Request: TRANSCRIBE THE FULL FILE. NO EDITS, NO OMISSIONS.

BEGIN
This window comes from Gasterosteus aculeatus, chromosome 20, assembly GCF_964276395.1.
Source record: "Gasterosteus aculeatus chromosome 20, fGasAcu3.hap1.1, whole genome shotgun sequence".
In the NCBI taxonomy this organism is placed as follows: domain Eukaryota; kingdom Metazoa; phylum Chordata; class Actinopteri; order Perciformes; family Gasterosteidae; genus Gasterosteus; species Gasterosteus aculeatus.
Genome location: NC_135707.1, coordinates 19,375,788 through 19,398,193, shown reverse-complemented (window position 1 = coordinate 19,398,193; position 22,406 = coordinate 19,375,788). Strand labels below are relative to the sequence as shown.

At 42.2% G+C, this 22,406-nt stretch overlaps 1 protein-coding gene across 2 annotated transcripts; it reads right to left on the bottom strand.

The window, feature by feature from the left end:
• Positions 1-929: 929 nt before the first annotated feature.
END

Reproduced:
This window comes from Gasterosteus aculeatus, chromosome 20, assembly GCF_964276395.1.
Source record: "Gasterosteus aculeatus chromosome 20, fGasAcu3.hap1.1, whole genome shotgun sequence".
In the NCBI taxonomy this organism is placed as follows: domain Eukaryota; kingdom Metazoa; phylum Chordata; class Actinopteri; order Perciformes; family Gasterosteidae; genus Gasterosteus; species Gasterosteus aculeatus.
Genome location: NC_135707.1, coordinates 19,375,788 through 19,398,193, shown reverse-complemented (window position 1 = coordinate 19,398,193; position 22,406 = coordinate 19,375,788). Strand labels below are relative to the sequence as shown.

At 42.2% G+C, this 22,406-nt stretch overlaps 1 protein-coding gene across 2 annotated transcripts; it reads right to left on the bottom strand.

The window, feature by feature from the left end:
• Positions 1-929: 929 nt before the first annotated feature.